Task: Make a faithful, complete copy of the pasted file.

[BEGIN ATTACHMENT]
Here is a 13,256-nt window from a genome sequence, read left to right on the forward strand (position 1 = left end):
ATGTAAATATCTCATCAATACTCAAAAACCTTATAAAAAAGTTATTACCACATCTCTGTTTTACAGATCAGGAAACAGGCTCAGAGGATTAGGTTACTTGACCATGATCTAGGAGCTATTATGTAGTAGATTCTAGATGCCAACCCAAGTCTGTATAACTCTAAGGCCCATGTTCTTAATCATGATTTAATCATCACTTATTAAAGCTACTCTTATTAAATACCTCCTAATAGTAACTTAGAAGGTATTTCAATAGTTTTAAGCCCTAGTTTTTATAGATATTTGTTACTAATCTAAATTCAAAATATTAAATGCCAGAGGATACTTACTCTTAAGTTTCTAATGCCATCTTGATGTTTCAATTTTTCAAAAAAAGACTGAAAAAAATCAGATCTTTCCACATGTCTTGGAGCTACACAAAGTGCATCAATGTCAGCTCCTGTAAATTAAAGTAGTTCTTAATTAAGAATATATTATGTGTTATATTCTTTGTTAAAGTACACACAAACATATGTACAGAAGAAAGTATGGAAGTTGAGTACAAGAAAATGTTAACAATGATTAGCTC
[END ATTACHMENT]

Here is a 13,256-nt window from a genome sequence, read left to right on the forward strand (position 1 = left end):
ATGTAAATATCTCATCAATACTCAAAAACCTTATAAAAAAGTTATTACCACATCTCTGTTTTACAGATCAGGAAACAGGCTCAGAGGATTAGGTTACTTGACCATGATCTAGGAGCTATTATGTAGTAGATTCTAGATGCCAACCCAAGTCTGTATAACTCTAAGGCCCATGTTCTTAATCATGATTTAATCATCACTTATTAAAGCTACTCTTATTAAATACCTCCTAATAGTAACTTAGAAGGTATTTCAATAGTTTTAAGCCCTAGTTTTTATAGATATTTGTTACTAATCTAAATTCAAAATATTAAATGCCAGAGGATACTTACTCTTAAGTTTCTAATGCCATCTTGATGTTTCAATTTTTCAAAAAAAGACTGAAAAAAATCAGATCTTTCCACATGTCTTGGAGCTACACAAAGTGCATCAATGTCAGCTCCTGTAAATTAAAGTAGTTCTTAATTAAGAATATATTATGTGTTATATTCTTTGTTAAAGTACACACAAACATATGTACAGAAGAAAGTATGGAAGTTGAGTACAAGAAAATGTTAACAATGATTAGCTC